During pregnancy you often hear the advice to manage your breathing, especially during labour. But generally good breathing can also help reduce anxiety and depression.
World Health Day, celebrated on 7 April every year to mark the anniversary of the founding of WHO, provides us with a unique opportunity to mobilize action around a specific health topic of concern to people all over the world.
The theme of 2017 World Health Day campaign is depression
Depression affects people of all ages, from all walks of life, in all countries. It causes mental anguish and impacts on people’s ability to carry out even the simplest everyday tasks, with sometimes devastating consequences for relationships with family and friends and the ability to earn a living. At worst, depression can lead to suicide, now the second leading cause of death among 15-29-year olds.
Yet, depression can be prevented and treated. A better understanding of what depression is, and how it can be prevented and treated, will help reduce the stigma associated with the condition, and lead to more people seeking help.
Maternal mental health
Worldwide about 10% of pregnant women and 13% of women who have just given birth experience a mental disorder, primarily depression. In developing countries this is even higher, i.e. 15.6% during pregnancy and 19.8% after child birth. In severe cases mothers’ suffering might be so severe that they may even commit suicide. In addition, the affected mothers cannot function properly.
As a result, the children’s growth and development may be negatively affected as well. Maternal mental disorders are treatable. Effective interventions can be delivered even by well-trained non-specialist health providers.
Anandi’s top tips to improve a night’s sleep
Our sleep patterns and mood are closely connected and chronic insomnia may increase the risk of developing anxiety or depression. Mixed anxiety and depression is the most common mental health disorder in the UK*.
Sleep guru, Anandi, demonstrates in her book, ‘Breathe Better, Sleep Better’, how working with the breath as a tool can bring your whole being back into balance by soothing the nervous system and increasing serotonin levels, giving you the gift of better sleep.
- Go to bed early and avoid technology for at least one hour before retiring
- Avoid caffeine and alcohol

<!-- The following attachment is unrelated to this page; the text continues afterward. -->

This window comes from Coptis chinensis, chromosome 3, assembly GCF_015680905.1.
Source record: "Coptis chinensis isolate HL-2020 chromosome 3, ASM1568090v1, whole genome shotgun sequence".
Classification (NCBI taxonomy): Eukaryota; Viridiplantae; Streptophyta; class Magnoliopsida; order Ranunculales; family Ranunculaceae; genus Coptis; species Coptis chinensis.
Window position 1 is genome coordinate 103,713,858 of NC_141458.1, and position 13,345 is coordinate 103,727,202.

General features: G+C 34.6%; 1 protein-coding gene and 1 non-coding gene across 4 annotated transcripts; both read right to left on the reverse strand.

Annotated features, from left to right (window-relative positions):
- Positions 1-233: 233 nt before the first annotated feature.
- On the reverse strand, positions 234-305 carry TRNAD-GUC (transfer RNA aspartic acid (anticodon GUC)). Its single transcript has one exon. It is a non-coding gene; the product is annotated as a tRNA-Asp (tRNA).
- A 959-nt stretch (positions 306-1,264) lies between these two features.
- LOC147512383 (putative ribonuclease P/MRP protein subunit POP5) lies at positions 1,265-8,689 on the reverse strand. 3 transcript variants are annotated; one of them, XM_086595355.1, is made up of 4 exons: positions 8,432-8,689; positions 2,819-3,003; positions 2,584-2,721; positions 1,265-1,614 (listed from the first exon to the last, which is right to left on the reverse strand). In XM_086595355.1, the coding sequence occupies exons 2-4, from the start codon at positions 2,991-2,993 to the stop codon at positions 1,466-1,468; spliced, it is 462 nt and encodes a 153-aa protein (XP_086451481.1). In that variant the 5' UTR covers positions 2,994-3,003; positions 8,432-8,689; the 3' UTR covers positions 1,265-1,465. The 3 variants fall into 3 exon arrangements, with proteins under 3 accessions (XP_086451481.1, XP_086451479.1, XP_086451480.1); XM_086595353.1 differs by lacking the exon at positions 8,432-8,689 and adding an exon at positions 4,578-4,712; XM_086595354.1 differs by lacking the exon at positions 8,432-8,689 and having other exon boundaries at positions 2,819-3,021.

- Lengthen and deepen the breath, which calms the mind
- A busy mind is never going to sleep well – a daily ritual that nurtures the soul is vital for deep sleep
- Enjoy a diet with plenty of fruit and vegetables
- Turn the lighting down in the evening
- Avoid heavy conversations before bed time
- Keep your bedroom tidy and free of clutter
- Aim for a minimum of seven hours of solid sleep per night.
Suffering with depression
After suffering with insomnia and bouts of depression for over fifteen years, Anandi cured herself of her sleep problems using an entirely natural solution which uses the principles of Ayurveda, a powerful ancient Indian healing system.
“I discovered the breath takes us from the dungeon of sleeplessness to the heavenly experience of sleeping well. Sleep is vital for repairing and rejuvenating every organ of the body, from skin to the brain and it is as vital as water and food.
“Everything looks better after a good night’s sleep. When you’re not tired, you’ll see the world differently, most likely from a positive space. Havoc is wreaked on the mind and body from sleeplessness causing irritability and stress whilst healthy sleep enhances wellbeing.”
Besides good sleep, there are multiple benefits that can arise from good breathing including general mental and emotional wellbeing, a better immune system and the feeling of being grounded and calm during stress. Working with the breath can also lower blood pressure and enables the body to be more efficient at releasing tension in muscles and internal organs.
In ‘Breathe Better, Sleep Better’, Anandi offers a proven step-by-step system to improve your sleeping pattern, soothe your nervous system and naturally increase serotonin levels using the healing power of the breath. Anandi has devoted a chapter in her book to the power of vyana vanu. The energy of vyana, if flowing freely with space to move, will enhance mood.
In Ayurvedic teaching, vyana means expansion and it is this energy that allows you to be open.
“Vyana is the world’s best antidepressant and increasing vyana will bring you a sense of joy and openness. It will make you feel full of vitality. If you are feeling low and anxious, it means you have disconnected from the universal spirit and become separate and small. Take time out to breathe. “
Over the past five years, Anandi has developed a five-step personal sleep review method to help people conquer their insomnia. This step-by-step tailored approach is based on her personal experience of Ayurvedic healing. She says, “I absolutely know it’s possible to overcome insomnia, stress and anxiety using the principles of Ayurveda, a powerful natural healing system dating back 5,000 years.” Unlike more traditional methods, it works to remove the cause of the sleep disturbance, rather than masking the problem with drugs, leading to long-term results.
More helpful tips and exercises can be found in Anandi’s book and on her website. The book offers many practical tools which can help detox the digestive system, calm the nervous system and stimulate the circulatory system.
Source* https://www.mentalhealth.org.uk/statistics). (October 5 2016)